Teens and adults with autism may be less likely than others to use drugs and alcohol, but new research finds those who do are nearly nine times more likely to use these substances to mask symptoms, including those related to autism.
This is known as camouflaging, and it has been linked to mental health issues and increased risk for suicide among people with autism.
“Seeing such stark results was pretty shocking,” said study co-author Elizabeth Weir, a PhD student at the Autism Research Centre in Cambridge, United Kingdom.
Affecting 1 in 54 children in the United States, autism spectrum disorders is the umbrella term for a group of developmental disabilities that can cause significant social, communication and behavioral problems, according to the U.S. Centers for Disease Control and Prevention.
For the study, researchers asked nearly 1,200 people with autism and about 1,200 without autism how often they used drugs or alcohol via an anonymous online survey. Of these, more than 900 participants gave more detailed responses about why they turned to drugs and alcohol.
The researchers didn’t directly ask what types of drugs people were using, but many made references to marijuana, MDMA (ecstasy), heroin, cocaine, magic mushrooms, ketamine and LSD.
Overall, people with autism were less likely than their non-autistic peers to use drugs or consume alcohol.
That’s the good news. The not-so-good news is that despite these lower rates, people with autism were much more likely to report using recreational drugs to mask unwanted autism symptoms such as sensory overload, the study showed.
This is very concerning, said Pamela Feliciano, scientific director of SPARKforAutism.org at the Simons Foundation Autism Research Initiative in Ridgewood, N.J.
“In the autistic population, camouflaging strategies have been linked to mental health symptoms and increased risk of suicidality,” said Feliciano, who was not involved in the new study.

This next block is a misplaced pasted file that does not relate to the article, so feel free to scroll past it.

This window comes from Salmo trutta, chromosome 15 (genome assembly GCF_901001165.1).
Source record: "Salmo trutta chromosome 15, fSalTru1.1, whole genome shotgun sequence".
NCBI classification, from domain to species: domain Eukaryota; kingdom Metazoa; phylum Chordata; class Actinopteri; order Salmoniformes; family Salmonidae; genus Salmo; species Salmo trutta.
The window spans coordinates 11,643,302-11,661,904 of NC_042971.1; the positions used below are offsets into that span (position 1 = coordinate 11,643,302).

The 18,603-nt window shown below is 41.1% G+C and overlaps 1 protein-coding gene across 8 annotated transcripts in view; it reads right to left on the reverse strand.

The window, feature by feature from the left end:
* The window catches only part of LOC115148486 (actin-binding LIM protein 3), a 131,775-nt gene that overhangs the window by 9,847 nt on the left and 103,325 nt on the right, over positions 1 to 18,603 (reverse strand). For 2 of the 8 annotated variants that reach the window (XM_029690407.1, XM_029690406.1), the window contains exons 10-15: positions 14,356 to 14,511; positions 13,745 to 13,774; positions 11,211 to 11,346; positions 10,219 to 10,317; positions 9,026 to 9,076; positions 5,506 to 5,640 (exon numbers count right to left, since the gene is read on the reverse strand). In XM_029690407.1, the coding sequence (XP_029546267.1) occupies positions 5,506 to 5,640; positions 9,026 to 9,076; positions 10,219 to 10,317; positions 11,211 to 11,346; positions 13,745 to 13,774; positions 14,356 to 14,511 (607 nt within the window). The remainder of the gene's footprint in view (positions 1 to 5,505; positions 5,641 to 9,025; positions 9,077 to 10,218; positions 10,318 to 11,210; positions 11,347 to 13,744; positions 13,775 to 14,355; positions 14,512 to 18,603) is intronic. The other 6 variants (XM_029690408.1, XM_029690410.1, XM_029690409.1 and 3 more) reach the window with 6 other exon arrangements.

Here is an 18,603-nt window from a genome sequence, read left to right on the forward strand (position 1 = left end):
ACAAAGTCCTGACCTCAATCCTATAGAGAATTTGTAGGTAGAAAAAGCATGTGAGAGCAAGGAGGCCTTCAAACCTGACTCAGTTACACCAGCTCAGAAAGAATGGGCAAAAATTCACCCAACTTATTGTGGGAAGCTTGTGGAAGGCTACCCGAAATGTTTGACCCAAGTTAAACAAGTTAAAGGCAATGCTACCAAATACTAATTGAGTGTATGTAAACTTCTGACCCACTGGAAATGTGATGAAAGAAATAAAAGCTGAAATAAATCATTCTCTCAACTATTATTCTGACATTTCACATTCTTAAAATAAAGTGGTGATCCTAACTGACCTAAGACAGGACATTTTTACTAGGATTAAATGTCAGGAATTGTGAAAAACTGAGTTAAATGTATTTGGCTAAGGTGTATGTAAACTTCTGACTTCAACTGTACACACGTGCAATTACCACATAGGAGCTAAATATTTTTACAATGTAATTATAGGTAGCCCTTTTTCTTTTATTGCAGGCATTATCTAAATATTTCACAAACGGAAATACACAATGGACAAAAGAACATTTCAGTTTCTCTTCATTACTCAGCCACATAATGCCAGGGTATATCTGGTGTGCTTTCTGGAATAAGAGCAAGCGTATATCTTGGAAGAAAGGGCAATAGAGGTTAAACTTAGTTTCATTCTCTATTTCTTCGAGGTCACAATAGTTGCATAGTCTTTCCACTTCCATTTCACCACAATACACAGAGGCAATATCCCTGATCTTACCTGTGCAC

People with autism were also more than three times more likely to use drugs or alcohol to self-treat anxiety, depression and/or suicidal thoughts, the study found.
For some, such self-medication allowed them to reduce the doses of prescribed medications for these mental health conditions. “Adjusting doses of various prescribed medications, and using them alongside recreational substances can be very dangerous,” said Weir.
There are also clear risks of overdose with many of these substances, and self-medication might increase these risks, Weir said. “There are also possibilities of interactions between recreational drugs and prescribed medications for other conditions,” she added.
There are no specific guidelines for treating substance abuse in people with autism. “This field is really new, and treatment protocols for substance abuse that are tailored to autistic individuals must be considered,” Weir said.
The study was published in the July 1 issue of The Lancet Psychiatry.
The new findings mirror what autism specialist Dr. Melissa Nishawala sees in her practice at Hassenfeld Children’s Hospital at NYU Langone Health in New York City.
“I have known many autistic young people who are fundamentally opposed to substances, including alcohol, due to potential negative health and social outcomes,” said Nishawala, who has no ties to the new research. “However, anxiety and depressive disorders are more prevalent in autism, perhaps contributing to an increase in substance use in adolescents and young adults.”
Many self-medicate with alcohol or cannabis to ease social anxiety or to calm their thoughts so they can go to sleep, she said.
“In order to be successful, treatment programs must be adapted to incorporate strategies to address social difficulties and other features specific to autism in addition to standard substance abuse treatment,” Nishawala said.
The U.S. Centers for Disease Control and Prevention has more on autism treatment services.
SOURCES: Elizabeth M. Weir, PhD student, Autism Research Centre, Cambridge, United Kingdom; Pamela Feliciano, PhD, scientific director, SPARKforAutism.org, Simons Foundation Autism Research Initiative, Ridgewood, N.J.; Melissa Nishawala, MD, medical director, Autism Spectrum Disorder Clinical Research Program, Hassenfeld Children’s Hospital at NYU Langone Health, New York City, and clinical assistant professor, child and adolescent psychiatry, NYU Grossman School of Medicine, New York City; The Lancet Psychiatry, July 1, 2021
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